Monday, May 31, 2010

SWF Seeks Church

Of all the struggles a single girl must face, most people wouldn’t think that finding a church would be one of them. However, when you take into consideration the fact that most churches are completely comprised of young families and older couples, it can start to feel like a quest for a Mommy and Me group rather than a place to worship.

I started filtering out churches based on the timing of their women’s bible studies. Many were held in the middle of the day when no single woman with any semblance of a career could attend. From there I tried out a few churches and most of their services centered around the family and coping with struggles in a marriage—not exactly something a 20 something girl without even a glimpse of marriage on the horizon can relate to. Thankfully I came across this points system to assist me in my search.

It’s not that the sole reason I attend a church is to be validated in my current life situation, but it would be nice to find someplace that can offer me some sort of spiritual guidance without subtly indicating that I went wrong somewhere along the way because I haven’t hitched myself to a nice man on the straight and narrow and started producing little miracles. Also, the spiritual needs of a single person are different from those in a family and it is necessary that a church be equipped to meet those needs just as readily as it meets the needs of its married parishioners.

I was grateful when I found the Urban Refuge. From the moment I walked in the doors I was thrilled with the atmosphere. The congregation was a mix of people from all walks of life including singles and families. I was greeted by an individual in the church who made sure that I felt welcome (but not in a creepy, cult-like kind of way, you know what I’m talking about). The sermons have been about improving our relationships with everyone in our lives as well as our relationships with God rather than our marriage relationships. I’ve only attended a couple times, but I think this church has found the balance that many haven’t even bothered to reach for.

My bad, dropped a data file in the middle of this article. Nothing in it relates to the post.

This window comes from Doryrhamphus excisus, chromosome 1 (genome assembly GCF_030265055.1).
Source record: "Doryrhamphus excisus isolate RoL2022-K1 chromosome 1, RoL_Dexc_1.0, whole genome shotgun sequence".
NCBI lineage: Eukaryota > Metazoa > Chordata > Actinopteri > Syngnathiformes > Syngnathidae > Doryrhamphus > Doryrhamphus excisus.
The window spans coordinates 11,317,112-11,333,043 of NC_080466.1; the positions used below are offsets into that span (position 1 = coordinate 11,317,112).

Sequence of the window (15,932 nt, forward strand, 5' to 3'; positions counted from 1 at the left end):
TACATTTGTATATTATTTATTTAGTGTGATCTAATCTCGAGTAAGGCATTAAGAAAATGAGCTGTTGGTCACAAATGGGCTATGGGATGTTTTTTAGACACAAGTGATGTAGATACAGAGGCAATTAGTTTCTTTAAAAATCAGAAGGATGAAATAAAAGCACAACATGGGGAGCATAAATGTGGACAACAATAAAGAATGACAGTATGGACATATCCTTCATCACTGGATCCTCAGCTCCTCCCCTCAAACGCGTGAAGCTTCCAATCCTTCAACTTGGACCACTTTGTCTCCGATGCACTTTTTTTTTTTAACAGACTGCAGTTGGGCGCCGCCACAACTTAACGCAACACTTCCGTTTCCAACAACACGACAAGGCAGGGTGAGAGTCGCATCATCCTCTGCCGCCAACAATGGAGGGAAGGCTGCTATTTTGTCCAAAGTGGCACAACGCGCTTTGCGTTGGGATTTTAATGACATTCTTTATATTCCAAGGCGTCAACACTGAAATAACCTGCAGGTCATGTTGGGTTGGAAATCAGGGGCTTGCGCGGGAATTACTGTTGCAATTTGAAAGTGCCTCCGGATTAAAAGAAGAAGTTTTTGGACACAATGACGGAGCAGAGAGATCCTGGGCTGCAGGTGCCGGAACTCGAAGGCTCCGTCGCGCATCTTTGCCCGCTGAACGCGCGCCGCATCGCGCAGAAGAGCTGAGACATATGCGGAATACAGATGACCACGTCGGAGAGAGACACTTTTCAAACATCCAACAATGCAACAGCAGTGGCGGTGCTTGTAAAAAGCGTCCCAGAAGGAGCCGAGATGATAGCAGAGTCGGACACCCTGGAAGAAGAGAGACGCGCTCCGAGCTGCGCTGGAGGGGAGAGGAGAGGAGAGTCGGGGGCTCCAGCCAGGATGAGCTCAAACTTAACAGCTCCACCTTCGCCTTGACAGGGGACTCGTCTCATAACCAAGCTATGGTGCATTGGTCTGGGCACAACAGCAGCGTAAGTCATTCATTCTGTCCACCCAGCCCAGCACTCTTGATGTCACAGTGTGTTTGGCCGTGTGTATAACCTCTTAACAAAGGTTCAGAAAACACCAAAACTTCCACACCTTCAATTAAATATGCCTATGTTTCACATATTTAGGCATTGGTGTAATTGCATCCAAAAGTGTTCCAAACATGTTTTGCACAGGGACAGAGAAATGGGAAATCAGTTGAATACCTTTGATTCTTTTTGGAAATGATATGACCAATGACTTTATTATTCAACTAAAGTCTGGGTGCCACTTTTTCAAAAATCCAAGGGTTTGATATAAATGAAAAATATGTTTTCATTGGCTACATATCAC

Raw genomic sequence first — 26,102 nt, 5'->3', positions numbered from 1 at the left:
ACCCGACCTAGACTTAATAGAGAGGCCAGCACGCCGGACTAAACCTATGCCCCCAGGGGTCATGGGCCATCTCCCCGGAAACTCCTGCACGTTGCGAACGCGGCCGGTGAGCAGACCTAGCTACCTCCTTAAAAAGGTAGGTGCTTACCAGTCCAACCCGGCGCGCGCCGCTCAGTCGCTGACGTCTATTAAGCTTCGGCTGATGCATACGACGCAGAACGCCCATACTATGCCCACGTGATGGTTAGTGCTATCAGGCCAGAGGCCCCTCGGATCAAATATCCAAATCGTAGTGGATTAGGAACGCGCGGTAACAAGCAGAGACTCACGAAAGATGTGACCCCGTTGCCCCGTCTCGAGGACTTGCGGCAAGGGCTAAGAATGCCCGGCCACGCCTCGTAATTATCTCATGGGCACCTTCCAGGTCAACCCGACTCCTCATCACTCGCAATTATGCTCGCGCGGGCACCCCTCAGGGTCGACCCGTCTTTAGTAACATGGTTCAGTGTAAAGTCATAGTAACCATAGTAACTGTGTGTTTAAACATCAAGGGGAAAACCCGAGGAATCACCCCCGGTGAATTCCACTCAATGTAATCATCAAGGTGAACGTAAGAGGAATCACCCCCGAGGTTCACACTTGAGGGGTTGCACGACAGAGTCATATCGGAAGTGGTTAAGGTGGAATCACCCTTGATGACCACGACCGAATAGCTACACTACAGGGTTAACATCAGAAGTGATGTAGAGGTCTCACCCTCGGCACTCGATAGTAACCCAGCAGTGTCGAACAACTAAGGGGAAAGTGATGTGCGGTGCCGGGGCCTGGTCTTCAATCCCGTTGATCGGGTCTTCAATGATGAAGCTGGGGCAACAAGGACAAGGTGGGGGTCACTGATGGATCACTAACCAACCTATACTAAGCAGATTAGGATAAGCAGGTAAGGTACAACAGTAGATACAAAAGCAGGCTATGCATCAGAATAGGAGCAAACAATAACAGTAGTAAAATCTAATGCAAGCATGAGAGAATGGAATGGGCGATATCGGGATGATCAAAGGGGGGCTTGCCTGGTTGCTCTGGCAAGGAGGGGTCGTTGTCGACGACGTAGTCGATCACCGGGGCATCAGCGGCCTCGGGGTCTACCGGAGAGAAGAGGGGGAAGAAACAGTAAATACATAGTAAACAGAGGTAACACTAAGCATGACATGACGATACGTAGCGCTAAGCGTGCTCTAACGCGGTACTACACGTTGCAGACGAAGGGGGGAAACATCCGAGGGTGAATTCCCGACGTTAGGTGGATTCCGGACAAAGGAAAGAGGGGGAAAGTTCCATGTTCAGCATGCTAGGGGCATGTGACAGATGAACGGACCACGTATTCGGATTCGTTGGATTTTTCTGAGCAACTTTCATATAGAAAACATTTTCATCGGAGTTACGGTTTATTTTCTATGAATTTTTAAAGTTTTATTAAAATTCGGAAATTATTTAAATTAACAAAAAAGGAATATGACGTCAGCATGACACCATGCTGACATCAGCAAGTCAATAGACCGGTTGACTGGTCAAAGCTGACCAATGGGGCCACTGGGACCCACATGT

Sunday, May 16, 2010

He Turns My Gray Skies Blue

This past week, I’ve come upon yet another completely obvious, but never-the-less important, requirement for my future Mr. Perfect. He needs to possess the inexplicable ability to transform my day regardless of where I’m at on the emotional spectrum. There are some people in my life who can completely turn my day around with a short conversation sprinkled with a few encouraging words. It’s not necessarily because they have brilliant advice to offer. They may not say anything more than a compassionate stranger would, but the level of trust and respect I have for them elevates their wisdom.